Naturally Dyed Easter Eggs


One thing that I love about Easter time is egg dying, for two reasons. First, I just love trying out all of the different decorating techniques. And second, I look for any excuse to make deviled eggs!

In my many years of egg decorating, I have tried pretty much every technique known to man from shrinkable plastic wrappers to acrylic paint and pretty much every type of process that our friends at Paas have come up with! When deciding on how to decorate my eggs this year, I came across a few techniques (and one tip regarding deviled eggs) that interested me.

I first discovered a technique that you can wrap eggs in patterned silk fabric to provide beautifully intricate eggs, as shown in the below photo.


If you’d like to try this technique out yourself, there are some great directions over on Our Best Bites.

While I would love to have such lovely eggs in my home this year, I am pretty sure fabric dye is not food safe, meaning no deviled eggs from these beauties! Simply unacceptable.

That got me to thinking, I have a ton of beets from our organic produce bin and they seem to dye everything, I bet they’ll work to die eggs! Turns out, I was right. In fact, there is a rainbow of possibilities when it comes to natural egg dyes.  You simply boil some water and add vinegar and enough vegetable matter or spice to provide good color. Bon Appetit has some great recipes for different colors, but I only had beets and some curry powder on hand so I went with pink and yellow eggs.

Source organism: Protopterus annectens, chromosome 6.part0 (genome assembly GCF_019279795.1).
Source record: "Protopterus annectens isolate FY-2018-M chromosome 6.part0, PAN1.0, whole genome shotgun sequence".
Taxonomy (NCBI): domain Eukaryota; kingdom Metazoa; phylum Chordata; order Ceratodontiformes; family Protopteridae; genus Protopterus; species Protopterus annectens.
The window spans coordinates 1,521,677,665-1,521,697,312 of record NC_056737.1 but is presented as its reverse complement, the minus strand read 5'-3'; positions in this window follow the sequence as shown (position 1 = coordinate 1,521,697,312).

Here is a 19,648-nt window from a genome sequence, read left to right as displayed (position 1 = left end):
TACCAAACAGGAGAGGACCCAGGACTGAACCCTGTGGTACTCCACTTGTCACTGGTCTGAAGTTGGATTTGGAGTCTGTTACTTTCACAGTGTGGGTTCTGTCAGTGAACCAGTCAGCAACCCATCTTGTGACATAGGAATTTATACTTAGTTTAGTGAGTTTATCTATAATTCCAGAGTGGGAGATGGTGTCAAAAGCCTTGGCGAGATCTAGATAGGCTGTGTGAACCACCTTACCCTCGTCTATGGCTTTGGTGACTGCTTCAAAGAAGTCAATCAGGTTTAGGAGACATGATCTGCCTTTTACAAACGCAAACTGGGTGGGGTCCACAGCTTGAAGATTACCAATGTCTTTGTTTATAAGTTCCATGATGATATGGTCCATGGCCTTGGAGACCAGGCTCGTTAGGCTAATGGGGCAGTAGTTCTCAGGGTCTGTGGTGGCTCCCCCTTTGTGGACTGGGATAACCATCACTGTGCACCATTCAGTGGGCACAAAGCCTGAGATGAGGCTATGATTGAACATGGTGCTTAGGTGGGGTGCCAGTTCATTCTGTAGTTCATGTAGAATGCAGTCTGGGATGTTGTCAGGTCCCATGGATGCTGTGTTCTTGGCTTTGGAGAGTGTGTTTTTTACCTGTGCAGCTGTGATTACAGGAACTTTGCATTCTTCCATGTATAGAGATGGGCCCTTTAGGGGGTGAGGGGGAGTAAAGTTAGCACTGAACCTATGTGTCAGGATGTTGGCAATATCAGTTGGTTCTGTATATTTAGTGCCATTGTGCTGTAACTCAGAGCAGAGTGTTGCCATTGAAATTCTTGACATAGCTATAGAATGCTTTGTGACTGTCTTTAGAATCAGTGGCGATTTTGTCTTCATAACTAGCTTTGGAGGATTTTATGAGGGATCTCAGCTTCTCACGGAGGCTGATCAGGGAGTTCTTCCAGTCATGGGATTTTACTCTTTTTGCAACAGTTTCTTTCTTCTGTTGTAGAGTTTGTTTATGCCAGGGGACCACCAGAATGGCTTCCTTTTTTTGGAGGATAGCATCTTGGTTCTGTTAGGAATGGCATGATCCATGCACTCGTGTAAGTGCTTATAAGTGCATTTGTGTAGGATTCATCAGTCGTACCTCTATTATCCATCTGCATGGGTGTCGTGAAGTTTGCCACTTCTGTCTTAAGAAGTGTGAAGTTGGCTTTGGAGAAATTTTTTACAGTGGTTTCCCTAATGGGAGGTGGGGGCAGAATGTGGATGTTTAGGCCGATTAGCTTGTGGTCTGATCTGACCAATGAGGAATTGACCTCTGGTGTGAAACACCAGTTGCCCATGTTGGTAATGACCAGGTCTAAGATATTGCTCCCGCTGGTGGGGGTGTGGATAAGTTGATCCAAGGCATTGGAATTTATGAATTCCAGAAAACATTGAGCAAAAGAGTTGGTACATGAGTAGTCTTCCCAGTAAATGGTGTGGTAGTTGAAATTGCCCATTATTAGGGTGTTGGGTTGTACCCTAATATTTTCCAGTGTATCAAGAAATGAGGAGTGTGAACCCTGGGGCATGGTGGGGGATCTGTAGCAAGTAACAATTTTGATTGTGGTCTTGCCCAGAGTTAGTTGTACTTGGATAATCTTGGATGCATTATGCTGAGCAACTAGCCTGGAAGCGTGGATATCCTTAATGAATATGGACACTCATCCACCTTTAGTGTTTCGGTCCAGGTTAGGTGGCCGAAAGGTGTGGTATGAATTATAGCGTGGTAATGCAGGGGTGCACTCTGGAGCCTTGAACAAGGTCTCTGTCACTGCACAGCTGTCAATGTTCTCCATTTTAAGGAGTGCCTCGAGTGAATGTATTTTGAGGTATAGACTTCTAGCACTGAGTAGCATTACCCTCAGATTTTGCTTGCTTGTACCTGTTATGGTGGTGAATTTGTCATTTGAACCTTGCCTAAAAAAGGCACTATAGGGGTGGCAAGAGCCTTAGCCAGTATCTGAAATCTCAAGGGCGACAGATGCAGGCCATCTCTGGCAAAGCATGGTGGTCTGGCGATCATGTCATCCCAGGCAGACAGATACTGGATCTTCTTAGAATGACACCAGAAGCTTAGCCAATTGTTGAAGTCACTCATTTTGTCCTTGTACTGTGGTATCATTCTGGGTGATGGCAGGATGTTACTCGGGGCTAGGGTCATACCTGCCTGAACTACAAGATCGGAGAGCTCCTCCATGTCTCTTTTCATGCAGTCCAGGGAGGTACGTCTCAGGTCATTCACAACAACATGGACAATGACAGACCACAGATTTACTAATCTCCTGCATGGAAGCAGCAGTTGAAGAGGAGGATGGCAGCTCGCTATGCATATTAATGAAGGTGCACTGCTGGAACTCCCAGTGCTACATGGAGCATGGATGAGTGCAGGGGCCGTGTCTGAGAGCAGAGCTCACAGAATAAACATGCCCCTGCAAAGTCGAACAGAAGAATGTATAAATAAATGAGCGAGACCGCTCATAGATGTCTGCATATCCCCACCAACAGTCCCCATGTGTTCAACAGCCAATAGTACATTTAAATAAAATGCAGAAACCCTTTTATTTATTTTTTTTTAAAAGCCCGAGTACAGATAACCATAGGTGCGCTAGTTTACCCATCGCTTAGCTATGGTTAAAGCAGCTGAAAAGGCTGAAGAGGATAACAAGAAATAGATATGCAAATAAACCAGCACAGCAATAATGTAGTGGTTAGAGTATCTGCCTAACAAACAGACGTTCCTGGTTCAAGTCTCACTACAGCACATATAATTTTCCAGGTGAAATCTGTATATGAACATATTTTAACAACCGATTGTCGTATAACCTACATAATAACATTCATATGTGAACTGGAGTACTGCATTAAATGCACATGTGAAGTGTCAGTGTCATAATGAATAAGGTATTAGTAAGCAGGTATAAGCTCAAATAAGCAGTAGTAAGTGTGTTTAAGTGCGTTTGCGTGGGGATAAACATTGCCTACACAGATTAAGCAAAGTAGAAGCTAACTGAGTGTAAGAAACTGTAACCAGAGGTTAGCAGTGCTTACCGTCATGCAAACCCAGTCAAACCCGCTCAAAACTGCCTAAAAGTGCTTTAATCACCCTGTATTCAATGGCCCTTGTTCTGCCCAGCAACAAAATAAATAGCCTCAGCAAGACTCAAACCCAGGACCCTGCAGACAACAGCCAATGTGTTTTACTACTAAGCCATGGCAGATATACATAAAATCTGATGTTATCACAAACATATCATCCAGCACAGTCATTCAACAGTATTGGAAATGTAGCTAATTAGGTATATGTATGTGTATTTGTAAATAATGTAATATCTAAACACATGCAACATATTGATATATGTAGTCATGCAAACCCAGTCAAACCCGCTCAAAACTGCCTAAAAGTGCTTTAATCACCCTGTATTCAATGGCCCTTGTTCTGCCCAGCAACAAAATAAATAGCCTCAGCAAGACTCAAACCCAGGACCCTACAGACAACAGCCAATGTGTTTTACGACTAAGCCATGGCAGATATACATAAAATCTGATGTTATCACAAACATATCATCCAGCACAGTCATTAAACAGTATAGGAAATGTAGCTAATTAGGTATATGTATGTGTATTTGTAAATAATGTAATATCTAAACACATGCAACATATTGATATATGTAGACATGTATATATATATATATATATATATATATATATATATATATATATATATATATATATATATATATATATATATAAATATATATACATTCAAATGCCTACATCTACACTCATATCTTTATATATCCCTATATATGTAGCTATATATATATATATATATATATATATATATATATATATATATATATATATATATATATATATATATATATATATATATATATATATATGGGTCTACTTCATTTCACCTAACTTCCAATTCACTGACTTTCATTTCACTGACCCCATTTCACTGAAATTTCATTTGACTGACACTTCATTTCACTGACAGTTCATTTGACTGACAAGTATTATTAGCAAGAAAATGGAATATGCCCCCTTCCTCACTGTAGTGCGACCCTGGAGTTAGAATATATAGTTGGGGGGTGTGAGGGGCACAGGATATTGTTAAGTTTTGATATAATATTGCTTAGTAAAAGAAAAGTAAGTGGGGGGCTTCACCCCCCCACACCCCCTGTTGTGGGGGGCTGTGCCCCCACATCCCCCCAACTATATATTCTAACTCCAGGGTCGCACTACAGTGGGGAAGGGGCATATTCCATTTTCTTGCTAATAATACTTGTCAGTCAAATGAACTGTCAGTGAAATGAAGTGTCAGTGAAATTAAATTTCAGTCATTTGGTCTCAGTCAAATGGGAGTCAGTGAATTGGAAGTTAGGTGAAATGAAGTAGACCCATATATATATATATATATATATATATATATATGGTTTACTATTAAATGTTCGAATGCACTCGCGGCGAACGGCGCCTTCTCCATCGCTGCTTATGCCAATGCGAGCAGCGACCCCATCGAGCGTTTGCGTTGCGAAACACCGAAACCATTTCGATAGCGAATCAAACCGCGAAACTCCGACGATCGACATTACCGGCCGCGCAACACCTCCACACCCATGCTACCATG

Before boiling the eggs, be sure to turn them on their sides for a day before boiling them. Why is that, you ask? Well, you want your deviled eggs to be perfectly centered, don’t you!

I used about 3 cups of water, and 1/4 cup of vinegar in both. For the pink dye I used 1 medium sized beet, cut into 1/2″ cubes and boiled for about 30 min. For the yellow dye, I did not have turmeric, but was able to obtain the same effect using about 3 Tablespoons of yellow curry powder in 3 cups of water and a few Tablespoons of vinegar for about 15 minutes.

Once the dyes had cooled I was able to submerge the eggs and wait, like you would using any of the Paas brand dyes (though they do take a bit longer…30+ minutes). To add a little interest, I used my silhouette to cut some contact paper into different shapes. In order to keep the stickers in place, I tightly wrapped the eggs in some well washed nylons and knotted each end before submerging them in the die.


The eggs turned out beautifully, though not as vibrant as I’d hoped. I think that takes more patience than I had, but still a ton of fun.

Happy Easter, and happy decorating!



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